Human activity is the driving force behind the current biodiversity crisis, which is causing great species loss in a short time period.
Genetic diversity, ecosystem diversity, and human-derived diversity are measures of biodiversity that currently define life on earth.
Biodiversity has been affected by five mass extinction periods, which greatly influenced speciation and extinction rates.
Biodiversity loss, especially the disappearance of megafauna, during the Pleistocene Extinction has been linked to the arrival of humans.
Human activities probably caused the Holocene mass extinctions; many methods have been employed to estimate these extinction rates.
Maintaining biodiversity ultimately helps maintain of human health; many medicines are derived from plants and, recently, animal toxins.
Maintaining genetic biodiversity of wild species of our crops that are related to domesticated species ensures our continued food supply.
Overfishing leads to fishery extinctions, loss of a food source, and affects many other species in ways that may be impossible to predict.
Through increased adoption of sustainable practices, we can save biodiversity, while reducing habitat loss and irresponsible land use.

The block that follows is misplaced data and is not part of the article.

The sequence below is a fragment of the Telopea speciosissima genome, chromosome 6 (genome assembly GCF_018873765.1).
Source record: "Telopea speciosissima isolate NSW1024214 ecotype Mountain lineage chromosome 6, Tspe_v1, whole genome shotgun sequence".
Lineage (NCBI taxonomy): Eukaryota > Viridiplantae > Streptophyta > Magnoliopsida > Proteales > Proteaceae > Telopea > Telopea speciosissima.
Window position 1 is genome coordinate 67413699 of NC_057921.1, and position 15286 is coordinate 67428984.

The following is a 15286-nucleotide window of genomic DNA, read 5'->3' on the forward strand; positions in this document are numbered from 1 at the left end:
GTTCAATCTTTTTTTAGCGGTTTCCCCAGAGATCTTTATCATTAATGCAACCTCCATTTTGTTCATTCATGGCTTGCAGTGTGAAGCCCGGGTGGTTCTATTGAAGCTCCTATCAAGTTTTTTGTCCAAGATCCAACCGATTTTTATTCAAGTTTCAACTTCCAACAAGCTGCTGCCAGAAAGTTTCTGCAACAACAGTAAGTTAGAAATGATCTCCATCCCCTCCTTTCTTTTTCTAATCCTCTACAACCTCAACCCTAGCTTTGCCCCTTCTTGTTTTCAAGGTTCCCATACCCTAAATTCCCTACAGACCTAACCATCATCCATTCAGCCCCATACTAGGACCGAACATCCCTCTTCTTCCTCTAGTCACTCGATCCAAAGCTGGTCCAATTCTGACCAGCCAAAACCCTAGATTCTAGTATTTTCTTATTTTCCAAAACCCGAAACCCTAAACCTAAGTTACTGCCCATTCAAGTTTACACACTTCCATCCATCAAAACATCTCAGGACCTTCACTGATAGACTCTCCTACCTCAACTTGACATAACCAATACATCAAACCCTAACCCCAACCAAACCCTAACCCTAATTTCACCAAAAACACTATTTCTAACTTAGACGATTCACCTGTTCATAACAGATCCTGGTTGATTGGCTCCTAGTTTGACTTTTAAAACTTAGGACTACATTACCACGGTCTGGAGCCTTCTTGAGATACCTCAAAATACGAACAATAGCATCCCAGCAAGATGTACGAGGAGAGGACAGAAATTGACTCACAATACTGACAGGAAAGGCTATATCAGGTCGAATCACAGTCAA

Overharvesting threatens biodiversity because it degrades ecosystems by eliminating species of plants, animals, and other organisms.
Exotic species introduced into foreign ecosystems can threaten native species through competition for resources, predation, and disease.
The global warming trend is recognized as a major biodiversity threat, especially when combined with other threats such as habitat loss.
Technology has matured to the point where we can begin cataloging the planet's species in accessible ways; DNA barcoding is one such method.
Human responses to climate change and species loss include national and international legal measures, as well as the creation of preserves.
The purpose of ecological restoration projects, such as wildlife and ecosystem preserves, is to return ecosystems to pre-disturbance states.